What is young today? The REAL guide to “millennials”

Iona Bain

As you may or not be aware, the Young Money Blog is a respectable but rosy-cheeked 6 and a half years old. That half year is very important, natch.

But my own age? 29.

Since I reached this peculiar milestone in March – it’s not a real age, is it? – I’ve been using the last year of my twenties to reflect on what is young and what isn’t.

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I (maybe selfishly?) would argue that young has a very broad definition today. 60 is the new 40, especially when those who would have once given up work at a certain age are now achieving significant success later in life. And 40 is the new 20 – the need to live at home for longer, plus the increasingly reluctance among 20 somethings to take on Grown Up commitments like marriage and children, means the boundaries between semi-adulthood and proper, full-on “having dinner parties and an Ocado account” adulthood are out-dated.

Millennials have been dominating the political landscape this year, so it’s not surprising that MPs recently got their own guide to this oft-misunderstood generation.

The House of Commons produced the guide packed with statistics to help its 650 members, whose average age is 50, to get into our heads. Of course, that will be a lot easier for 39 sitting MPs who are classed as millennials themselves.

We’re defined as aged between 25 to 34 (although others believe millennials were born anywhere between 1980 and 1995). Our coming-of-age experiences congregated around the turn of the century – 9/11, the Gulf wars and terrorism being our first major world events – with the 1990s being a technicolour blur for many. It’s one reason why the recent anniversary of Princess Diana’s death in 1997 was viewed by many millennials with mere curiosity or bemusement.

The guide believes millennials are “more urban and diverse” than older generations. Britain’s millennial hotspot is Battersea in London, but few are living in Totnes in Devon.

We have a high employment rate, but the report points out that our wages have suffered more than any other age group since the financial crash hit in 2008 – just the point when many “millennials” were entering the world of work – and that we are the first generation to have a lower wage than the one preceding us.

Tell us something we don’t know. But it does help to have these and many other financial facts enumerated in this report so that policymakers can see the lie of the land.

The report also (surprisingly) reiterates previous work which has found that far from driving the self-employment revolution, as many have suggested, millennials are behind-the-curve and not as entrepreneurial or flexible as they might wish to be. Millennials are most likely to be employed in the wholesale and retail sector, followed by health and social work.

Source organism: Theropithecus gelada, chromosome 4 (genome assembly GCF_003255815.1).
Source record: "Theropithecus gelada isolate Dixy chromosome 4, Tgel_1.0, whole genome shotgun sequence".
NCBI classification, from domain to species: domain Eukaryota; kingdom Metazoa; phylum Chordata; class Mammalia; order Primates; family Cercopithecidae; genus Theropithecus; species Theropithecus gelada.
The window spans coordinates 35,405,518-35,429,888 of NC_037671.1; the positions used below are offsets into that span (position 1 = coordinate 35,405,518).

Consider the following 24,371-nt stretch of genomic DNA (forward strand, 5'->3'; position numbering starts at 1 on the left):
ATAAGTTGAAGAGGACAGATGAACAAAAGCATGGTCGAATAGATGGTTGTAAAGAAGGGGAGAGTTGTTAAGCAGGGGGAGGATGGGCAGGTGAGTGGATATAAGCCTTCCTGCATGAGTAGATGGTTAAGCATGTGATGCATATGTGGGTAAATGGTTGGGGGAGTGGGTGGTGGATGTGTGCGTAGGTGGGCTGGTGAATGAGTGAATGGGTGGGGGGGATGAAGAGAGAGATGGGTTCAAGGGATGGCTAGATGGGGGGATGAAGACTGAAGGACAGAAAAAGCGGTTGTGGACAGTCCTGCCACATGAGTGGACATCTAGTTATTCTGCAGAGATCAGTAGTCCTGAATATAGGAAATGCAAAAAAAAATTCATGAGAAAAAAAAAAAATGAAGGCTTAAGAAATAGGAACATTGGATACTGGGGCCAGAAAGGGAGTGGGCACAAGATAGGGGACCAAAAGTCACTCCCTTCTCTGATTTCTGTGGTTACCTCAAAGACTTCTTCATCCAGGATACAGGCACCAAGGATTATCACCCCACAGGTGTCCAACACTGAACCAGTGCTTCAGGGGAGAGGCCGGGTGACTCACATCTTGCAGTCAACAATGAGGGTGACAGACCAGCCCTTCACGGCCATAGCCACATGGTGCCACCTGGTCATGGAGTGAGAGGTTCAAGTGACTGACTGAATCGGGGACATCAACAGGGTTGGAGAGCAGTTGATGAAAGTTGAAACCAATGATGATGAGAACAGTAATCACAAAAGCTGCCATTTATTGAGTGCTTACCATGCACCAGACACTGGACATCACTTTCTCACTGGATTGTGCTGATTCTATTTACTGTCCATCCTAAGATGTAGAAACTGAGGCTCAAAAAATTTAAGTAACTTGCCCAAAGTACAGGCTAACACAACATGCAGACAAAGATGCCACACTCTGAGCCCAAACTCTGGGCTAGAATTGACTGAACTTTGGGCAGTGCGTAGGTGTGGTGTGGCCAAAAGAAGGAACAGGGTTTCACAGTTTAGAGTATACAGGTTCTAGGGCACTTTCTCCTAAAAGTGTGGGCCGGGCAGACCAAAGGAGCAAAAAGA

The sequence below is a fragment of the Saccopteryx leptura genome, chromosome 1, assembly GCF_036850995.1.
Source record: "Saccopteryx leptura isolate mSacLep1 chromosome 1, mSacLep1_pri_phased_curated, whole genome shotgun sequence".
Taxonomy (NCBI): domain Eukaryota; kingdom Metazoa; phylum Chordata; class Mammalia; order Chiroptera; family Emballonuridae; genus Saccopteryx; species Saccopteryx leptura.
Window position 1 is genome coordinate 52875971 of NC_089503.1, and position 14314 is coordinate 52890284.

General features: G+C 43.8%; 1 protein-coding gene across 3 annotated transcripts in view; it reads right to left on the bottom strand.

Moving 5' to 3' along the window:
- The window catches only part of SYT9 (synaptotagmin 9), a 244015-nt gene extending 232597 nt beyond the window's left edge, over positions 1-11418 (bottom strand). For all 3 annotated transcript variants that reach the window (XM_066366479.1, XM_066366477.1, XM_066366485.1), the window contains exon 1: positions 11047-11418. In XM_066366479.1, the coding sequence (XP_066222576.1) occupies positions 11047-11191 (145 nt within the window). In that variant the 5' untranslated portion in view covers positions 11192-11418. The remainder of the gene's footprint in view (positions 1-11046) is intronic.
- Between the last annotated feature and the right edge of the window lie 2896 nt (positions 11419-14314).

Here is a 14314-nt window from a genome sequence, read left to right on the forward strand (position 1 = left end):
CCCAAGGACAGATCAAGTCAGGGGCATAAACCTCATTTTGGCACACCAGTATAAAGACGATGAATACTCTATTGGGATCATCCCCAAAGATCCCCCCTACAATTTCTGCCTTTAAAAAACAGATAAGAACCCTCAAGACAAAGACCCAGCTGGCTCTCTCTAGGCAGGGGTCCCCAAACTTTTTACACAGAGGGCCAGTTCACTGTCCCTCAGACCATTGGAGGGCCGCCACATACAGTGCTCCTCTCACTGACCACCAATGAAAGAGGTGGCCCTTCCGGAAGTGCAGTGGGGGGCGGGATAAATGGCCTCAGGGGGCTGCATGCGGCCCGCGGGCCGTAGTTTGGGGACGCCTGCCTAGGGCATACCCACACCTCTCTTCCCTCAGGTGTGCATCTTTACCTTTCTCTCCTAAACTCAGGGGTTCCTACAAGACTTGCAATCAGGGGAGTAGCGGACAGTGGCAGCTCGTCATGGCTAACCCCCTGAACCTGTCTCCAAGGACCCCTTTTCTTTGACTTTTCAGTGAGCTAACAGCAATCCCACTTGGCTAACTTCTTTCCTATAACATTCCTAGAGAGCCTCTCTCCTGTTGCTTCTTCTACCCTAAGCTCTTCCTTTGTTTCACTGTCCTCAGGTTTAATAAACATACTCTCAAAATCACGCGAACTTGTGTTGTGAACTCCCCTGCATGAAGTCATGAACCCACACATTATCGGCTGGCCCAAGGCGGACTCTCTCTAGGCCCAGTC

Perhaps most shockingly, half of millennial households say they have net wealth of £700 or less – this compares to half of baby-boomers in the 65 to 74 year old age group (aka their mas and daws) who have £22,700 to their names.

£700?! Seriously?! This amounts to less than 3 per cent of the average pay packet in the UK. The report admits these figures are subject to uncertainty as they come from a survey of households (namely the National Statistics’ Wealth and Assets Survey) and the figures are also a bit out of date (July 2012 to June 2014). This encompasses property wealth, pension wealth and the value of possessions, and I think there is lot of guesswork going on. After all, 38 per cent of millennials are said to own property. And who knows at any given time how much they’re worth…unless they’re Beyonce.

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I don’t. But I’m pretty sure I’ve got a bit more going on than £700, and the fact that many young people would put such a low value on their personal wealth speaks volumes.

The report also said:

Recent significant world events such as the 9/11 terrorist attacks and the 2008 financial crises are seen as having a major impact on millennials’ socio-political outlook. For example… it is argued that millennials have experienced long term ‘scarring’ in the labour market by having the misfortune to enter the workforce at the height of the financial crises.

This lack of confidence is surely reflected in the responses young people are providing about their net wealth. Auto-enrolment, for its many problems (and boy there are many), will definitely have upped that average personal wealth rate past £700 in recent times, but it’s invisible and people don’t feel that wealth is really “theirs”.

And in a sense, they’re right – the money can’t be accessed till 55 at the earliest (and that looks increasingly optimistic as time wears on).

But our lack of real tangible assets, even if they have been mildly underestimated, is telling. As more of us whittle down our possessions to minimalist proportions, we remain a comparatively nomadic and light-footed generation compared to the acres of baggage (mortgage, kids, cars, blah blah blah) acquired by our parents at the same stage. We take pride in having a more fluid and open-minded sense of identity, yet we sometimes find our lack of roots perplexing and distressing too, which may explain why so many of us carefully curate our social media echo chambers so that we feel part of a bigger political and cultural “tribe”.

We vacillate between spurning the home-owning class and desperately wanting to be part of it. We blame the baby-boomers on a near-daily basis for our problems but many of us couldn’t live without their generosity and support. We decry the need to save more but can often find the money for escapist fun.

In other words, we’re a big messy bag of contradictions. Because we’re human. We’re fallible. We’ve got a lot of s*** to deal with. And finally, we’re being taken seriously.

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